I love to play golf even though I am not very good. I know I am not very good because someone a very long time ago created a scoring system that reminds me that my scores are well above average, and in golf being above average is not a good thing.
The goal is to get my ball into the hole in as few strokes as possible. Doing so at an average level would make me “on par” with others. I am well over par. Despite this, I can spend four hours on a course having a great time playing 18 holes just like everybody else. I end up getting my ball into the cup on each and every hole, just like everybody else, but I know I am still not very good.
I am reminded of my lack of talent not only at the end of my round when I add up my total number of shots, but after each hole when I determine whether I am over or under par (which rarely happens), and often after an individual shot when I am able to determine whether the ball went straight toward my intended target or well off course (which happens often).
One of the great things about golf is that excellence is defined the same way for everyone and everyone has the same obstacles and opportunities. Each course I play was designed well before I ever picked up my first club. The water hazards, the sand traps, even the wide fairways were constructed years before I walked up to pay my greens fees. It is each golfer against the course. The course was not designed to beat me, but my goal is to beat the course.
When courses are designed, the designer usually has an average score in mind (par)—typically somewhere between 70 and 72 total shots for 18 holes. On any given hole, a player can be expected to shoot a par score of 3, 4, or 5 shots, depending on the challenge and length. A lot of nice golf courses supply their players with score cards that show maps of each hole and even suggested shots for maneuvering from the first shot at the tee box to the hole on the green to help them reach the score of “par.” Often the course itself offers support by providing information along the way by indicating when a golfer is within 150 yards of the green or “almost there.”
Rules of Play
Golfers are given a scorecard before beginning their round so they can self-monitor and chart their progress. When players keep score, they typically write a few things on their card. They write the number of shots it took to sink their ball into the hole and they may write a few anecdotal comments regarding whether they were over or under par, how many putts they hit, but not much more.
They do not document every swing, whether they hit a three wood or a driver, whether they used a nine iron or wedge, whether the wind was blowing or the sun was shining. They identify their success in relation to the expected standard of par and move on.
Each time they play, golfers aim to improve their score by getting closer to par or perhaps, if they are advanced, even surpassing the norm. Most recreational golfers like me do not play with a course official watching our every swing and verifying the accuracy of our scorecard at the end of the round. It is up to us whether we want to be honest to ourselves.
If my ball is buried under an inch of grass, nobody is going to remove me from the course and label me a failure if I bend down and move my ball from the hazard and make my shot easier. I will be cheating myself, though, and the accuracy of my score and the validity by which it is compared to others has now been tainted.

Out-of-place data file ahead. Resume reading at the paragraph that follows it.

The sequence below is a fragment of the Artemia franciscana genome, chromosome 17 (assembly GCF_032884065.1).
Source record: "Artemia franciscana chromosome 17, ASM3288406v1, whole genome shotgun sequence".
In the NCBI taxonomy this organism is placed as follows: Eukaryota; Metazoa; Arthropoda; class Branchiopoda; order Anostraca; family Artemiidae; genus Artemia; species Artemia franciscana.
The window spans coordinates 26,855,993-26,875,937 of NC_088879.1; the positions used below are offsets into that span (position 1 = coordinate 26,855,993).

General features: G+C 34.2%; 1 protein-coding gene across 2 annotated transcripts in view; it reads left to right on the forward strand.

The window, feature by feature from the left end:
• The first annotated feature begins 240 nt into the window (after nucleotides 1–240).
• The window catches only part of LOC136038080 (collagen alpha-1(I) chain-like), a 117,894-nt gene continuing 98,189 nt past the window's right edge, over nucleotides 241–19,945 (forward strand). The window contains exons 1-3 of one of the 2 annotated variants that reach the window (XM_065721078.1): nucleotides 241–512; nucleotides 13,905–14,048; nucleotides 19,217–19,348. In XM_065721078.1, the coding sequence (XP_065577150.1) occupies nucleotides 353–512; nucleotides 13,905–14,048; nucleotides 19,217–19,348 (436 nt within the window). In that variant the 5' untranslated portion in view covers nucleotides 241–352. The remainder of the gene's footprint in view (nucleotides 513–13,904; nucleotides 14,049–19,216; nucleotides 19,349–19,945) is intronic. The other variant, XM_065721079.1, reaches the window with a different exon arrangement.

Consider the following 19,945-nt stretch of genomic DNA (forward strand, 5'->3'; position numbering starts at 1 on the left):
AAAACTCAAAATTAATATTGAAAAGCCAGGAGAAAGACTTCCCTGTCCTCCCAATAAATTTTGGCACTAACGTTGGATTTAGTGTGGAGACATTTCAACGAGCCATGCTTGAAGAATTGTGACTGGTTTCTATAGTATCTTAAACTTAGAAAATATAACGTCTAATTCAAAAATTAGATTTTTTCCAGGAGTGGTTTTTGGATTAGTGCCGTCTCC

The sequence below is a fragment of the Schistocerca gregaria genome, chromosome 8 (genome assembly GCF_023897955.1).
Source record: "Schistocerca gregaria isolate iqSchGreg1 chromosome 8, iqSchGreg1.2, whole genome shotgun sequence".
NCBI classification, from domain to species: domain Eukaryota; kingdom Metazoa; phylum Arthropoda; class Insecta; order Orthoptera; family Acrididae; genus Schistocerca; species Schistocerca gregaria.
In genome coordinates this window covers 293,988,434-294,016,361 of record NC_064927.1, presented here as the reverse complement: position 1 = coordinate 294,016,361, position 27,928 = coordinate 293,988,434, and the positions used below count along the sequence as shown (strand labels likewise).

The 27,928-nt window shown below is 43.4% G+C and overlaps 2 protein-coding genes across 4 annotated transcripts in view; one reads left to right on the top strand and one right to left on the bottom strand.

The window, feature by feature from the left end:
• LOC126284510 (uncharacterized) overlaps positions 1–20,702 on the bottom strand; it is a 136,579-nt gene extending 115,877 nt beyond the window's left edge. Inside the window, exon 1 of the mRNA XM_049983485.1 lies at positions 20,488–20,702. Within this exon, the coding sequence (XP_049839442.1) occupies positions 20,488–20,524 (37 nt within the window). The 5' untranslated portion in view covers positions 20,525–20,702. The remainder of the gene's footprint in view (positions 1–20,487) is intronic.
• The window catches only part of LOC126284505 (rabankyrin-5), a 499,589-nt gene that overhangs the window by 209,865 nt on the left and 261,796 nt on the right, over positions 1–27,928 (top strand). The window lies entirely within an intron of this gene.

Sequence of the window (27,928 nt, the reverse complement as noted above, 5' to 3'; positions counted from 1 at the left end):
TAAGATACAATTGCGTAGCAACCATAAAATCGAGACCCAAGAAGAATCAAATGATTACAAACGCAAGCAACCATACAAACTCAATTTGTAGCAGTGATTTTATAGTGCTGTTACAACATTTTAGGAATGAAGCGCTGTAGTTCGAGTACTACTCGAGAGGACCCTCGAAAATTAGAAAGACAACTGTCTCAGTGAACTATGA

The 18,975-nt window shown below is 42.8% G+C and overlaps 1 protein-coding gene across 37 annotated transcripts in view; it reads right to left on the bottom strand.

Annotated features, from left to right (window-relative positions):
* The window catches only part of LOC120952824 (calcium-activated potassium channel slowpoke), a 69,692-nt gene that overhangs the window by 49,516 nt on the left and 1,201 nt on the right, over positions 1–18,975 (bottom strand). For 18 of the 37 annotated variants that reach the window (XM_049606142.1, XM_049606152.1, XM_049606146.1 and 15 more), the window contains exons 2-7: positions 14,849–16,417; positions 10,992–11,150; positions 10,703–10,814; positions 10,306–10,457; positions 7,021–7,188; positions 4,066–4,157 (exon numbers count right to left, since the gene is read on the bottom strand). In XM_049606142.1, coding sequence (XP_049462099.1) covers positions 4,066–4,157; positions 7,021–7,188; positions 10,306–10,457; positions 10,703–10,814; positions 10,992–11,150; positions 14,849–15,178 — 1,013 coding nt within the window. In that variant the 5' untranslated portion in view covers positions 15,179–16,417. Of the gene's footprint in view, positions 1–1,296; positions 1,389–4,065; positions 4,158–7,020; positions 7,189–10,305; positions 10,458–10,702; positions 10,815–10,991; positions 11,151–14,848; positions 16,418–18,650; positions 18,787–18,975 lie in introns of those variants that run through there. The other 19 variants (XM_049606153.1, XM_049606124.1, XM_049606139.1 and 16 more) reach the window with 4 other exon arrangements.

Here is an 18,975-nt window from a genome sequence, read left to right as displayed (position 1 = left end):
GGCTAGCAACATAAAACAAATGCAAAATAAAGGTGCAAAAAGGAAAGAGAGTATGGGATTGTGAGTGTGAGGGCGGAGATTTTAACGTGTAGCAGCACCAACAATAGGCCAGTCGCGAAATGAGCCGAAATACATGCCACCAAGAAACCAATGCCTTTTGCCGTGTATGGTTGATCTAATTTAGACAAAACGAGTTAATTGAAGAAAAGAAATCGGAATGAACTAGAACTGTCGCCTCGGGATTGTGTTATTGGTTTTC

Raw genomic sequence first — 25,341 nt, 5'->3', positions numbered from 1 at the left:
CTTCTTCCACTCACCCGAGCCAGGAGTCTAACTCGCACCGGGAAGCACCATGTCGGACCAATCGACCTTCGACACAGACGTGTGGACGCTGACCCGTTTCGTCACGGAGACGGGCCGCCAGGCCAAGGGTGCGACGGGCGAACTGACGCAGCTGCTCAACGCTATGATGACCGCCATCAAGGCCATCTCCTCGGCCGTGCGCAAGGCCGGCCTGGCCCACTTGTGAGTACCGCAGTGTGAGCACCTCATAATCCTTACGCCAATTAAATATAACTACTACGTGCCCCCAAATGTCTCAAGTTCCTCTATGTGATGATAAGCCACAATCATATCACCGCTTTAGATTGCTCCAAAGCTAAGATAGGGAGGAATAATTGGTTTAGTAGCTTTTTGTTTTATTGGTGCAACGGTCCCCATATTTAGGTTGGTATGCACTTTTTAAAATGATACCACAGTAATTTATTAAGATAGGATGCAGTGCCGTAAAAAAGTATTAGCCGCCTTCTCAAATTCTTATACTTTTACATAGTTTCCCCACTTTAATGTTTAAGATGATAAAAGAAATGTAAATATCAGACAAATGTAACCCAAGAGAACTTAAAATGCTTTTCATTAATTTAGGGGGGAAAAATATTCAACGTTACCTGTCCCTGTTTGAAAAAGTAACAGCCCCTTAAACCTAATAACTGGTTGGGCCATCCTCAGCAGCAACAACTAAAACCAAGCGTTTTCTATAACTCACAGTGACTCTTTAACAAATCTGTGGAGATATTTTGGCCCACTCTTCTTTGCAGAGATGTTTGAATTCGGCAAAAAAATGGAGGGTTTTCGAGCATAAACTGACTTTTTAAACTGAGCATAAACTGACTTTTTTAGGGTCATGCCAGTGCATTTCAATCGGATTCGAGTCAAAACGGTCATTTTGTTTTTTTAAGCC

Golf and Grading
Grading and scoring in a public school system should not be much different than a game of golf. Each state has identified its standards and expectations for each child. These are not secrets. It is the job of a classroom teacher to provide the map and strategy for successfully maneuvering from standard to standard. There should be no surprises. There should be no secrets. It is not a race to simply cover the curriculum just as it is not a race to just get 18 holes behind us. It should be the goal to make every lesson count, just as every shot counts. All it takes is one moment with a lapse in focus to send us wandering through the wilderness.
Documenting student success should not be done arbitrarily. The standards are defined. Students should be told succinctly whether they have met or surpassed the existing standard. Are they up to “par”? If not, let them know how to take a different shot in the future and welcome them back to the course at another time to play the hole again and demonstrate an improved performance. If they do, the new score counts ... even die-hard golfers take “mulligans” every once in a while.
We must give students the feedback necessary so they know how to improve. If their ball ends up in a hazard, we make them hit it from there. It’s okay if they struggle or don’t hit it the first time. The goal is for them to learn from their mistakes in order to get better.
If we constantly put some students on a miniature golf course where the greatest hazard is a windmill and others are forced to play on a course resembling a Scottish meadow, we are not providing the feedback necessary to either student when documenting their progress.
It’s okay to let some students hit their first shot from a tee box a little closer to the hole and to make others students hit from further back, but this needs to be reported, and this can be adjusted from hole to hole.
Student success, both obtaining it and documenting it, should not be a mystery. The job of a good classroom teacher is to identify each student’s strengths and put each in a position to capitalize on those strengths for future growth and success.
David M. Schmittou, is principal of Milan Middle School in Milan, Michigan. firstname.lastname@example.org
Published in AMLE Magazine
, February 2015.